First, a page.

We realized a while ago that we really had two types of companies in our Glue theme. The first set are companies that provide a key layer of software on the Internet, much of it at the application or machine to machine level, such as Gnip and Standing Cloud. The other set are companies that provide glue between systems in the AdTech universe, such as AdMeld and Triggit.
We’ve resisted talking about being AdTech investors since there is so much of AdTech that we avoid. However, when we realized that we were investing in a lot of “Glue for AdTech”, it seemed logical to categorize these investments in a new theme – Adhesive.
The companies we’ve invested in that we categorize as in the Adhesive theme are AdMeld, Lijit, Trada, Medialets, Mandelbrot Project, Triggit and Integrate. For more on how we are thinking about this, take a look at Seth’s post titled Don’t call it AdTech. It’s “Adhesive”. And if you want to see how we’ve categorized all of our investments by theme, take a look at the new portfolio page on the Foundry Group website.
We’ve put up a post on the Foundry Group site about a new theme of ours we are calling Distribution. We’ve been investing in this theme for a while but have continued to formulate exactly how we think about it.
I’ve talked about our thematic approach to investing many times in the past. Every now and then it feels like it’s worth a quick post on our current themes. They are:
Human Computer Interaction: The way humans interact with computers 20 years from now will make the way we interact with them today look silly. Sample companies include Oblong, Organic Motion, and Fitbit.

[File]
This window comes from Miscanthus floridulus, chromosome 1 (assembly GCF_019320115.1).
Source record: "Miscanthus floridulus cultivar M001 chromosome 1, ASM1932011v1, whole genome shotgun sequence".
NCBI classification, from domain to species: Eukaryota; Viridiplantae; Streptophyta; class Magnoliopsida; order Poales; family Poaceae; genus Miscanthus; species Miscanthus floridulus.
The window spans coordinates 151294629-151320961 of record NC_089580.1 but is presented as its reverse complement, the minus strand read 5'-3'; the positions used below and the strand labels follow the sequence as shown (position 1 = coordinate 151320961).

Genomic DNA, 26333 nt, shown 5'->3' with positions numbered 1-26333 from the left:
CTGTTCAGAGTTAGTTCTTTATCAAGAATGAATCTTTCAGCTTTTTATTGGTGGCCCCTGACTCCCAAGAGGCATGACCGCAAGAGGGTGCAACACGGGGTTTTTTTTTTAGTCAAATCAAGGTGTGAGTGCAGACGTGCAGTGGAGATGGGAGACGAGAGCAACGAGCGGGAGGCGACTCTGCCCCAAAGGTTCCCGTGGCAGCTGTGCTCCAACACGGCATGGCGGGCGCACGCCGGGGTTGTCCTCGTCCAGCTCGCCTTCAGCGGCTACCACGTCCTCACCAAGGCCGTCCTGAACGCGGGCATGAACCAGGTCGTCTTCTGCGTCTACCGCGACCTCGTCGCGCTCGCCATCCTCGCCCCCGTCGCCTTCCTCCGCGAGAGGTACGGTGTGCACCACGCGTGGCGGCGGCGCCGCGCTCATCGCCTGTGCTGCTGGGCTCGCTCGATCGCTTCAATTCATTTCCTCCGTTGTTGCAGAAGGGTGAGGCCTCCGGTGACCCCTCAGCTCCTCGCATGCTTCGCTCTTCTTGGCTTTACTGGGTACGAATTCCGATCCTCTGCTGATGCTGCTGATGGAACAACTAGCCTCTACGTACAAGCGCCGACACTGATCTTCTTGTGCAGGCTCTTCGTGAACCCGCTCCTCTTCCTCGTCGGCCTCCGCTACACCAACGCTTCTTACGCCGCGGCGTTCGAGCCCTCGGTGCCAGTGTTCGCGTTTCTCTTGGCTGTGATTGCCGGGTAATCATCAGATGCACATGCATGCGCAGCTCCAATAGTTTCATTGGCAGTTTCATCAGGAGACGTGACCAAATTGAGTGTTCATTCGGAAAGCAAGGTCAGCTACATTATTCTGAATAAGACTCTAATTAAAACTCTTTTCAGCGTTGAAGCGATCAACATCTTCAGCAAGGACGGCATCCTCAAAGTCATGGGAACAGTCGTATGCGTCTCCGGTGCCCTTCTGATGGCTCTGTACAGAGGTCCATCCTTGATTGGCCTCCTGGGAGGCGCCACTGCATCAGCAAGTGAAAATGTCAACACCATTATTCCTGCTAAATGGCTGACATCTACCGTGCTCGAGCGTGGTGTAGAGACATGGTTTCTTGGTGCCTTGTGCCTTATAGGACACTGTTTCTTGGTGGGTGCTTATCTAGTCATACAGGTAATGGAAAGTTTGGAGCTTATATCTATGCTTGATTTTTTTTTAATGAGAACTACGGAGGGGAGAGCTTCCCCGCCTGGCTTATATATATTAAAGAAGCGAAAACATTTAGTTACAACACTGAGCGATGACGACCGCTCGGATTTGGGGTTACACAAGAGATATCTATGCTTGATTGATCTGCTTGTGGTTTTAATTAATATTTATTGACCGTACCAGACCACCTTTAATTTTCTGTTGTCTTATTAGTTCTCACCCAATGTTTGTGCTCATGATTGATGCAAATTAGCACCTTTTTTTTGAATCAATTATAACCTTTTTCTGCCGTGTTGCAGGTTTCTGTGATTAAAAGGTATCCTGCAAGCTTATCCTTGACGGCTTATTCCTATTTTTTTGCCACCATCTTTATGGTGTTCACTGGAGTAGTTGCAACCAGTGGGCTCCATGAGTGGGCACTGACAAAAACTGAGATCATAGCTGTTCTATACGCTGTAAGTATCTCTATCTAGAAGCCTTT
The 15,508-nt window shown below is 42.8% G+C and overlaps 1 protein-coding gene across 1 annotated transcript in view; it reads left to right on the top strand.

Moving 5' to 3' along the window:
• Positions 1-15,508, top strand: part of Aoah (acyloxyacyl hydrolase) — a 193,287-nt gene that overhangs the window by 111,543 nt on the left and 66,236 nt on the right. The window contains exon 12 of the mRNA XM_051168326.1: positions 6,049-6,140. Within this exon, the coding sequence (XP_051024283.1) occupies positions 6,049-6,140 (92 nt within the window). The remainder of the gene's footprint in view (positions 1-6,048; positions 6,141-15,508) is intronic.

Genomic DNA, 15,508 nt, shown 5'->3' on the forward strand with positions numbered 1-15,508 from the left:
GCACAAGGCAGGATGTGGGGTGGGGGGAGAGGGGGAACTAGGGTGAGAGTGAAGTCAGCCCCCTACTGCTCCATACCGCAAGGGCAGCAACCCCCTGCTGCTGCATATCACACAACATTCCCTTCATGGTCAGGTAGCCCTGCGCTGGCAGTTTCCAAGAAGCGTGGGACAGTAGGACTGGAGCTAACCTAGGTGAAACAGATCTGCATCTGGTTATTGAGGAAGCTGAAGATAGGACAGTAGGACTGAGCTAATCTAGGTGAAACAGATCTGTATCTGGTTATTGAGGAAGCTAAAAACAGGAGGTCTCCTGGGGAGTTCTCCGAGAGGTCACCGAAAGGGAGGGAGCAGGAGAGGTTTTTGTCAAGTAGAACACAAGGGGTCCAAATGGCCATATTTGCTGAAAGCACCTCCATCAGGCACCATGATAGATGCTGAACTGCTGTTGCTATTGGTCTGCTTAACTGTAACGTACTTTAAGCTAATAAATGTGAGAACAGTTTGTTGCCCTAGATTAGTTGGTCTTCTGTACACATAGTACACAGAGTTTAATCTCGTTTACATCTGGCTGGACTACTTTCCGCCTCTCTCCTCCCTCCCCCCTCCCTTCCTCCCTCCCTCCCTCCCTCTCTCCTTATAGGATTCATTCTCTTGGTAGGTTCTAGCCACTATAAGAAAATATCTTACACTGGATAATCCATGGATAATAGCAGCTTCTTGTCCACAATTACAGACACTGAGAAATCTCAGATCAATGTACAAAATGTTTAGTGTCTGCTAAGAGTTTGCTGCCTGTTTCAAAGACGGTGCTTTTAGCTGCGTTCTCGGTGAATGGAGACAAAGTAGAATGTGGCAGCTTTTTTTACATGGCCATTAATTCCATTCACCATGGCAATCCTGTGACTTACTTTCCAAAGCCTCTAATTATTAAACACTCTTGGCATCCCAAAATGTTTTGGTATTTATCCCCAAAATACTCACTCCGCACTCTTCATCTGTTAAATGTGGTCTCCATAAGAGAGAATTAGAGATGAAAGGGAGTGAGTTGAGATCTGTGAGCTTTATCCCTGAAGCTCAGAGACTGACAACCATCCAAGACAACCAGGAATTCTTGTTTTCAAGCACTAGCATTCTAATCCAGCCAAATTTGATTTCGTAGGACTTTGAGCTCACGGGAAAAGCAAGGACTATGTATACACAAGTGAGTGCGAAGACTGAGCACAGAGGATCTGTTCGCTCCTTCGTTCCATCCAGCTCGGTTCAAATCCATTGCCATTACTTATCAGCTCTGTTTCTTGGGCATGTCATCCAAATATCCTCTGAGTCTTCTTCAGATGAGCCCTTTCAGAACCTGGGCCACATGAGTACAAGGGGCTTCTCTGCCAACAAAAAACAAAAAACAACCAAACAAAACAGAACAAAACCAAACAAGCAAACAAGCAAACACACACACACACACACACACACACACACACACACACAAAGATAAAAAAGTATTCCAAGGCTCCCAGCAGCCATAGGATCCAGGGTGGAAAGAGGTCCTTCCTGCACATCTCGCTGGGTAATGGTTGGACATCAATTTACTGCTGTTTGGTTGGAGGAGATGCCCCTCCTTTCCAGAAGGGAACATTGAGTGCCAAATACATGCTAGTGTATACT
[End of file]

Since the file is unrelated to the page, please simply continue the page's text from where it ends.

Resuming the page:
Glue: Computers love to talk to one another. The amount of “computer to computer interaction” is increasing at a dramatic rate. There’s a software layer that “glues” this together. Sample companies including Gnip and Standing Cloud.
Protocol: Many protocols – both formal and informal ones – support extensive software ecosystems. We’ve been investing in protocols like SMTP, RSS, XML, and SMS for years and expect to continue doing this. Sample companies include SendGrid and Urban Airship.
Distribution: Giant existing online markets can be completely disrupted by new distribution methods like Facebook, Twitter, Mobile, and User-Generated Content. Sample companies include Zynga, Topspin, StockTwits, and Cheezburger.
We’ve got one additional theme that we’ll be talking about shortly. We’ve decided to split our Glue theme into two different themes as we’ve realized a particular pattern in our investment dynamics around this theme. Look for another post on this shortly.
Congrats to my friends at Gist for being acquired by RIM.
I met TA McCann, the CEO / founder of Gist at the first Defrag Conference when he took me for a pair of runs along the Denver Creek Path and it’s been a blast to work with him and the Gist team ever since.
Also, congrats to RIM for picking up an awesome team that’s been thinking about and building software for the intersection of social and email since before talking about it was in vogue.